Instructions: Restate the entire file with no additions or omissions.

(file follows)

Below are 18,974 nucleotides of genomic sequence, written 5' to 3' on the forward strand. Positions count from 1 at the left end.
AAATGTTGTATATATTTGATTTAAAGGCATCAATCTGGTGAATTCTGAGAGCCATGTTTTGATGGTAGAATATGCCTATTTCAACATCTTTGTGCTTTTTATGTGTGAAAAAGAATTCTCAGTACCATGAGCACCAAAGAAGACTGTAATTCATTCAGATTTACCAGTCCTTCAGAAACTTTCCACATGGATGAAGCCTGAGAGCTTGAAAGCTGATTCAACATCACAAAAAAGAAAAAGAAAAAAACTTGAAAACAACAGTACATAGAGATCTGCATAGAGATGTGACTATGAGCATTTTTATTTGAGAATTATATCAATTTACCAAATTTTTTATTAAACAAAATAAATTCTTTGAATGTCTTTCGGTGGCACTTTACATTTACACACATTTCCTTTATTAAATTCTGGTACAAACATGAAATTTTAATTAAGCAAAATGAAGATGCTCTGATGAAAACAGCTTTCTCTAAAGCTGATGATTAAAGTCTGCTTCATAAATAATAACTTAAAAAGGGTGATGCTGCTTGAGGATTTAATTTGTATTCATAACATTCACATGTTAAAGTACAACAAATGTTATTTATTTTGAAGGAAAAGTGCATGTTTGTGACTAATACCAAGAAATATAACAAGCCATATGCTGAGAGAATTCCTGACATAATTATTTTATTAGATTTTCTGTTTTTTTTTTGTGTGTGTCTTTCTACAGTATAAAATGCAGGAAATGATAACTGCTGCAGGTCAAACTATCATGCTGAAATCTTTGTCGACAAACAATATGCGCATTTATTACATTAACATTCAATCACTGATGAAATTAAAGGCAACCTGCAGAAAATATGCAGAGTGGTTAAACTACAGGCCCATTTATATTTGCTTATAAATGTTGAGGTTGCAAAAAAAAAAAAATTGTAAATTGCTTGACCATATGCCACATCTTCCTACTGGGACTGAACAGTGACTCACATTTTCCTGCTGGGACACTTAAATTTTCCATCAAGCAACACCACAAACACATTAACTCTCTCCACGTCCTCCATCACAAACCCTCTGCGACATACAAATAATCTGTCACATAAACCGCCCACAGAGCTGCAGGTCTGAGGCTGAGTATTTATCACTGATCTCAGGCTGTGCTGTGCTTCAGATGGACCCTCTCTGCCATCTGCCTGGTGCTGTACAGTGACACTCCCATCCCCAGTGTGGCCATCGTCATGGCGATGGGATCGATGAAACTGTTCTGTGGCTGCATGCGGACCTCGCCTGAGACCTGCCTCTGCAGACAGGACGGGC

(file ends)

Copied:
Below are 18,974 nucleotides of genomic sequence, written 5' to 3' on the forward strand. Positions count from 1 at the left end.
AAATGTTGTATATATTTGATTTAAAGGCATCAATCTGGTGAATTCTGAGAGCCATGTTTTGATGGTAGAATATGCCTATTTCAACATCTTTGTGCTTTTTATGTGTGAAAAAGAATTCTCAGTACCATGAGCACCAAAGAAGACTGTAATTCATTCAGATTTACCAGTCCTTCAGAAACTTTCCACATGGATGAAGCCTGAGAGCTTGAAAGCTGATTCAACATCACAAAAAAGAAAAAGAAAAAAACTTGAAAACAACAGTACATAGAGATCTGCATAGAGATGTGACTATGAGCATTTTTATTTGAGAATTATATCAATTTACCAAATTTTTTATTAAACAAAATAAATTCTTTGAATGTCTTTCGGTGGCACTTTACATTTACACACATTTCCTTTATTAAATTCTGGTACAAACATGAAATTTTAATTAAGCAAAATGAAGATGCTCTGATGAAAACAGCTTTCTCTAAAGCTGATGATTAAAGTCTGCTTCATAAATAATAACTTAAAAAGGGTGATGCTGCTTGAGGATTTAATTTGTATTCATAACATTCACATGTTAAAGTACAACAAATGTTATTTATTTTGAAGGAAAAGTGCATGTTTGTGACTAATACCAAGAAATATAACAAGCCATATGCTGAGAGAATTCCTGACATAATTATTTTATTAGATTTTCTGTTTTTTTTTTGTGTGTGTCTTTCTACAGTATAAAATGCAGGAAATGATAACTGCTGCAGGTCAAACTATCATGCTGAAATCTTTGTCGACAAACAATATGCGCATTTATTACATTAACATTCAATCACTGATGAAATTAAAGGCAACCTGCAGAAAATATGCAGAGTGGTTAAACTACAGGCCCATTTATATTTGCTTATAAATGTTGAGGTTGCAAAAAAAAAAAAATTGTAAATTGCTTGACCATATGCCACATCTTCCTACTGGGACTGAACAGTGACTCACATTTTCCTGCTGGGACACTTAAATTTTCCATCAAGCAACACCACAAACACATTAACTCTCTCCACGTCCTCCATCACAAACCCTCTGCGACATACAAATAATCTGTCACATAAACCGCCCACAGAGCTGCAGGTCTGAGGCTGAGTATTTATCACTGATCTCAGGCTGTGCTGTGCTTCAGATGGACCCTCTCTGCCATCTGCCTGGTGCTGTACAGTGACACTCCCATCCCCAGTGTGGCCATCGTCATGGCGATGGGATCGATGAAACTGTTCTGTGGCTGCATGCGGACCTCGCCTGAGACCTGCCTCTGCAGACAGGACGGGC